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In the land of tin mines

Post Date: June 25, 2017 by josiemounsey

Standing on the cliff top close to the disused Wheal Coates tin mine, my imagination drifts back to a time long past when the air was filled with the noise of the steam-driven engine pumping water from the 600 ft. shaft, and the shouts of the ‘bal maidens,’ the women who worked on the surface crushing copper ore into smaller fragments. At the height of its production in 1815, 140 people were employed at the site to mine a seam of tin just below sea level.

 

Back in the 19th Century, the life of a Cornish tin miner was tough and dangerous. The air in the mine was thick with smoke, dust, and fumes. Many died in accidents caused by explosions, rock falls, drowning, and entanglement with machinery. Over 7,000 children worked in the Cornish tin mines, initially on the surface but, on attaining age 12, they joined their fathers underground.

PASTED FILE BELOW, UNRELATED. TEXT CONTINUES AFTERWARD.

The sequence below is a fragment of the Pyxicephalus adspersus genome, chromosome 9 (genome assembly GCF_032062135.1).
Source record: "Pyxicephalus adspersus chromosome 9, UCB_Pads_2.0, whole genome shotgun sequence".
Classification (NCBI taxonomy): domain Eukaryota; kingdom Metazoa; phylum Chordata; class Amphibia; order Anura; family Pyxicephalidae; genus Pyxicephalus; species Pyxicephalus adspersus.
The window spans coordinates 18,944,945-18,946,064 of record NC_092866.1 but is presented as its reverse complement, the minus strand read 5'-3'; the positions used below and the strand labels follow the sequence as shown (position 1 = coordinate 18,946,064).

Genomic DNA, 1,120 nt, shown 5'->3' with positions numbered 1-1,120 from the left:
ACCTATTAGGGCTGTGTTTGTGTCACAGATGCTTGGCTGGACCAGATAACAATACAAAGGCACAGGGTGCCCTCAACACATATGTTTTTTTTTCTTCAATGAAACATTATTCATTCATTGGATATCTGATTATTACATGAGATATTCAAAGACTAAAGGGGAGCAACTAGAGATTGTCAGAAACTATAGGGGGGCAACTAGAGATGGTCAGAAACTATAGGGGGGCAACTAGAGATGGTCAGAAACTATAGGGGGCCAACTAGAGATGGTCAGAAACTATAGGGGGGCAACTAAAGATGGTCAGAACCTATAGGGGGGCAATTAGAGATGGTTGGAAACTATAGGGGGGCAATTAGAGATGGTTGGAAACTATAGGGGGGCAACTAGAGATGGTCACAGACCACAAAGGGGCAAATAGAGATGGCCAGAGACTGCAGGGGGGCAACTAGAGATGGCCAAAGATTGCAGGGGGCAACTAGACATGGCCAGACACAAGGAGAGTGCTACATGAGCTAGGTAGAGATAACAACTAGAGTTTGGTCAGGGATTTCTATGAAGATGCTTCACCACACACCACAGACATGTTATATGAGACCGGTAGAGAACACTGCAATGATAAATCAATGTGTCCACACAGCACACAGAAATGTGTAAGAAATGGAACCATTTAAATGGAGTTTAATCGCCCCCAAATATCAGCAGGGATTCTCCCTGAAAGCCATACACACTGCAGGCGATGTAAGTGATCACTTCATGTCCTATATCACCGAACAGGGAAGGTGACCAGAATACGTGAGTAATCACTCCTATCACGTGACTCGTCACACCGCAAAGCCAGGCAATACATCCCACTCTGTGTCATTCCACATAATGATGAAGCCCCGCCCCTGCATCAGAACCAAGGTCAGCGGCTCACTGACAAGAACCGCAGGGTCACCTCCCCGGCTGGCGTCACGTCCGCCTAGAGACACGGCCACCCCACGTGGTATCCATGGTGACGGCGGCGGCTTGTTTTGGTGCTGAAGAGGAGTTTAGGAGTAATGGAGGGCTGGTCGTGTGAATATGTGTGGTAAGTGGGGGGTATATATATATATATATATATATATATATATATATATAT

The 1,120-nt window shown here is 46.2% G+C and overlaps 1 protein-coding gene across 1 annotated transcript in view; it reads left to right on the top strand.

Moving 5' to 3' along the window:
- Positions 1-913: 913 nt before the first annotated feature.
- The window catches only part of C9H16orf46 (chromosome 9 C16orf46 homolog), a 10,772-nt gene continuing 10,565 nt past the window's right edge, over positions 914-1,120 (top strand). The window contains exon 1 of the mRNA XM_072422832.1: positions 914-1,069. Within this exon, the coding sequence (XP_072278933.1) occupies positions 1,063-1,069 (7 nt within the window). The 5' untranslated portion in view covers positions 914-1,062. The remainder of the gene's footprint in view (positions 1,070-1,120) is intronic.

From my perch overlooking the Atlantic Ocean, I am thankful that people no longer toil beneath my feet. Today, the only sounds that puncture the air are of waves crashing on the rocks below, the ever-present squawk of seagulls, and the soft drift of paragliders.

I imagine the sound of hooves pounding across gorse and heather-clad turf, for many of the scenes from the popular TV series, Poldark, were filmed on these rugged clifftops above the beach at Chapel Porth. And … is that the voice of Demelza calling to her errant husband?

 




2 responses to “In the land of tin mines”

  1. Josie:

    Lovely shot with the paraglider in the frame.

    Hard to believe that tin miners had to work under those conditions. Tin, clay and coal miners had a short life span.

    Pumps back then could only lift water one atmosphere – 33ft. So, they lifted the water up into a pool 33 feet up and then a second pump repeated this process. So they used about 18 pumps.

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